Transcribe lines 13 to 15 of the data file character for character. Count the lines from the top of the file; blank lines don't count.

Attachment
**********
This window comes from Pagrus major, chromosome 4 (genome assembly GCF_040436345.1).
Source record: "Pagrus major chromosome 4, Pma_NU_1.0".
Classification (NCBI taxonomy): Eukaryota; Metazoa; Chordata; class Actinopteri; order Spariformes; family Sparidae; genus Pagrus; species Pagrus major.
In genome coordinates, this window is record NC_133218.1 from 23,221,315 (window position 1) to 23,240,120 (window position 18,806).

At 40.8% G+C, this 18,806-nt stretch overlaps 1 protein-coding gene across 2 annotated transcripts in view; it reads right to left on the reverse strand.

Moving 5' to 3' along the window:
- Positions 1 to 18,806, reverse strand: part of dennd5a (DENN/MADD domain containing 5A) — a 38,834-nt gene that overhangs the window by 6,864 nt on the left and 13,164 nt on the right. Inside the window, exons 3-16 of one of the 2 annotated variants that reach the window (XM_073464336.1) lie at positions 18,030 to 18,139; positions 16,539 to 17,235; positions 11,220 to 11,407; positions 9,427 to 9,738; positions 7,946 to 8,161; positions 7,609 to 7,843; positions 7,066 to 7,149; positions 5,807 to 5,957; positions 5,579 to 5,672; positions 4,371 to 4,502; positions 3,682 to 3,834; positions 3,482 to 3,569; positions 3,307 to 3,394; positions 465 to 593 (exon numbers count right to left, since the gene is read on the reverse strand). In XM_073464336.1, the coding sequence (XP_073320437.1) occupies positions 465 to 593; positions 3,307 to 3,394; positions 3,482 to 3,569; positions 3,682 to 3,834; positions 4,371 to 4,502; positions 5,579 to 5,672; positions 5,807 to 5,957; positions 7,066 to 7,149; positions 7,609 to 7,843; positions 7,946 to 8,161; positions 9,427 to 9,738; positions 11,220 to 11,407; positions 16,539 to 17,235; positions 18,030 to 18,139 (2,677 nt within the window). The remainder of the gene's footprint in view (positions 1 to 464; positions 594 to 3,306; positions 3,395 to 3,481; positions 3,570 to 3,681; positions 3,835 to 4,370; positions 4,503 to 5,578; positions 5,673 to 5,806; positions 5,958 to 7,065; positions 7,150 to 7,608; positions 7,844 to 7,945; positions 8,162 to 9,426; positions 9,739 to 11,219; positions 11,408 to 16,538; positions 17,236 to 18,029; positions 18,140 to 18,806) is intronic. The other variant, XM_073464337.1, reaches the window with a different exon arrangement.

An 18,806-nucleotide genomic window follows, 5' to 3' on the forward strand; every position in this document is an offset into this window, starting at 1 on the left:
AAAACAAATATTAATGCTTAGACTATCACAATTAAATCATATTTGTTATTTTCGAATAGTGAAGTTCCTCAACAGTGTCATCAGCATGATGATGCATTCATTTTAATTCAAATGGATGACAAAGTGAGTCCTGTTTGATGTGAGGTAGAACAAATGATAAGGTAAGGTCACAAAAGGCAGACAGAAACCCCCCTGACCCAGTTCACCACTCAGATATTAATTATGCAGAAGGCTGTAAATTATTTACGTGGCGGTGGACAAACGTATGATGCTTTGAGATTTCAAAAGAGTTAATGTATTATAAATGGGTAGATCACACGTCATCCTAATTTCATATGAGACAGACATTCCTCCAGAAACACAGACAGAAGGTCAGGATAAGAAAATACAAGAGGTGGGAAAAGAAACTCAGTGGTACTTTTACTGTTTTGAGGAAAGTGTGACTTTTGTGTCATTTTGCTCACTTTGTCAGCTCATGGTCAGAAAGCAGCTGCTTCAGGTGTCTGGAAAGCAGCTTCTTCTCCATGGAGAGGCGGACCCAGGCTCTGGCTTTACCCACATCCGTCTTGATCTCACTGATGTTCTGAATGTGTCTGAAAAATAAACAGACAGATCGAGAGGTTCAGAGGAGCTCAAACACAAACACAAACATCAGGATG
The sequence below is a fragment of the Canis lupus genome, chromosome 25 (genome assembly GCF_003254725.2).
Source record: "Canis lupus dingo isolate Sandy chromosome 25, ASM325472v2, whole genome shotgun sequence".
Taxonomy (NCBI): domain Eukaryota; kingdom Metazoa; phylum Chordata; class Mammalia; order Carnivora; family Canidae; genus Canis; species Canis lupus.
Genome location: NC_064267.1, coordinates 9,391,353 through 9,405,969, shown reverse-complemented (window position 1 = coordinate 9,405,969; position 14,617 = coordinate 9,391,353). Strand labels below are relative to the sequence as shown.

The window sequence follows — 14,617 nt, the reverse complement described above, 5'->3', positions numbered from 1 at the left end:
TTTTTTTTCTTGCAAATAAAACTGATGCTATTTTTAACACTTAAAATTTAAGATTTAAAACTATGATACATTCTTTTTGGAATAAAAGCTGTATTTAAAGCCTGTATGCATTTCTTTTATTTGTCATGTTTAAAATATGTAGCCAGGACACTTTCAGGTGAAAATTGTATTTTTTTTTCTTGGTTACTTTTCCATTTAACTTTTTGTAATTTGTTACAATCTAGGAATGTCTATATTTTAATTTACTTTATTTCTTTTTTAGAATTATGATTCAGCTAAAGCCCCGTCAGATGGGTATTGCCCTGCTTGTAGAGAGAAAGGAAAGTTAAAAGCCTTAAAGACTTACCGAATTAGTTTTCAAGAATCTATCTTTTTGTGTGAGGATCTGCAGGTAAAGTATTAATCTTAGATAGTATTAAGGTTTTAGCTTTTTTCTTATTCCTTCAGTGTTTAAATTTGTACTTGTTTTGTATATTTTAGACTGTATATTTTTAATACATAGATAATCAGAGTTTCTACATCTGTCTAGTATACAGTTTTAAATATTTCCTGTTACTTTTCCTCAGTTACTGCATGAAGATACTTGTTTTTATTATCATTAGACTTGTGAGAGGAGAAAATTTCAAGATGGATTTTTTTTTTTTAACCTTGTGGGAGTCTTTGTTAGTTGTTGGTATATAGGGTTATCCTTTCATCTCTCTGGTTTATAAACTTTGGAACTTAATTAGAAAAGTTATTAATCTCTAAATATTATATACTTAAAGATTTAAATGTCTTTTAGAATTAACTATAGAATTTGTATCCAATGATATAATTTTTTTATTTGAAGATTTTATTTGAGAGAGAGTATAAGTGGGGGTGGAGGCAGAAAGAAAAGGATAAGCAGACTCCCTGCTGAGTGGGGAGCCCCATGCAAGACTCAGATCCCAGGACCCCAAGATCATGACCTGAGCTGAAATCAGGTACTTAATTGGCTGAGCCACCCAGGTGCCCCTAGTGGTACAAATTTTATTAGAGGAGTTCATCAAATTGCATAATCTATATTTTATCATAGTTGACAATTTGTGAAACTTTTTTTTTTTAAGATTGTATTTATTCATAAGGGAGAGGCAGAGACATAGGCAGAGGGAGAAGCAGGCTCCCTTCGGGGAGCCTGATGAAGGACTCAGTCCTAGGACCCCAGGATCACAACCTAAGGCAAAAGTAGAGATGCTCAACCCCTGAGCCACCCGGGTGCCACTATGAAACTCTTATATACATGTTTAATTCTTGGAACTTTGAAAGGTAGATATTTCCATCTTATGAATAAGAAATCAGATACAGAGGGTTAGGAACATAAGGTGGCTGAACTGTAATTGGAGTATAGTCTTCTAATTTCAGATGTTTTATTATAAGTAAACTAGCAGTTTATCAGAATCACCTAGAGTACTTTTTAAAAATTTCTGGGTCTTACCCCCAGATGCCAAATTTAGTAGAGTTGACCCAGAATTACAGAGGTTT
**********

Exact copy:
Genome location: NC_064267.1, coordinates 9,391,353 through 9,405,969, shown reverse-complemented (window position 1 = coordinate 9,405,969; position 14,617 = coordinate 9,391,353). Strand labels below are relative to the sequence as shown.

The window sequence follows — 14,617 nt, the reverse complement described above, 5'->3', positions numbered from 1 at the left end:
TTTTTTTTCTTGCAAATAAAACTGATGCTATTTTTAACACTTAAAATTTAAGATTTAAAACTATGATACATTCTTTTTGGAATAAAAGCTGTATTTAAAGCCTGTATGCATTTCTTTTATTTGTCATGTTTAAAATATGTAGCCAGGACACTTTCAGGTGAAAATTGTATTTTTTTTTCTTGGTTACTTTTCCATTTAACTTTTTGTAATTTGTTACAATCTAGGAATGTCTATATTTTAATTTACTTTATTTCTTTTTTAGAATTATGATTCAGCTAAAGCCCCGTCAGATGGGTATTGCCCTGCTTGTAGAGAGAAAGGAAAGTTAAAAGCCTTAAAGACTTACCGAATTAGTTTTCAAGAATCTATCTTTTTGTGTGAGGATCTGCAGGTAAAGTATTAATCTTAGATAGTATTAAGGTTTTAGCTTTTTTCTTATTCCTTCAGTGTTTAAATTTGTACTTGTTTTGTATATTTTAGACTGTATATTTTTAATACATAGATAATCAGAGTTTCTACATCTGTCTAGTATACAGTTTTAAATATTTCCTGTTACTTTTCCTCAGTTACTGCATGAAGATACTTGTTTTTATTATCATTAGACTTGTGAGAGGAGAAAATTTCAAGATGGATTTTTTTTTTTTAACCTTGTGGGAGTCTTTGTTAGTTGTTGGTATATAGGGTTATCCTTTCATCTCTCTGGTTTATAAACTTTGGAACTTAATTAGAAAAGTTATTAATCTCTAAATATTATATACTTAAAGATTTAAATGTCTTTTAGAATTAACTATAGAATTTGTATCCAATGATATAATTTTTTTATTTGAAGATTTTATTTGAGAGAGAGTATAAGTGGGGGTGGAGGCAGAAAGAAAAGGATAAGCAGACTCCCTGCTGAGTGGGGAGCCCCATGCAAGACTCAGATCCCAGGACCCCAAGATCATGACCTGAGCTGAAATCAGGTACTTAATTGGCTGAGCCACCCAGGTGCCCCTAGTGGTACAAATTTTATTAGAGGAGTTCATCAAATTGCATAATCTATATTTTATCATAGTTGACAATTTGTGAAACTTTTTTTTTTTAAGATTGTATTTATTCATAAGGGAGAGGCAGAGACATAGGCAGAGGGAGAAGCAGGCTCCCTTCGGGGAGCCTGATGAAGGACTCAGTCCTAGGACCCCAGGATCACAACCTAAGGCAAAAGTAGAGATGCTCAACCCCTGAGCCACCCGGGTGCCACTATGAAACTCTTATATACATGTTTAATTCTTGGAACTTTGAAAGGTAGATATTTCCATCTTATGAATAAGAAATCAGATACAGAGGGTTAGGAACATAAGGTGGCTGAACTGTAATTGGAGTATAGTCTTCTAATTTCAGATGTTTTATTATAAGTAAACTAGCAGTTTATCAGAATCACCTAGAGTACTTTTTAAAAATTTCTGGGTCTTACCCCCAGATGCCAAATTTAGTAGAGTTGACCCAGAATTACAGAGGTTT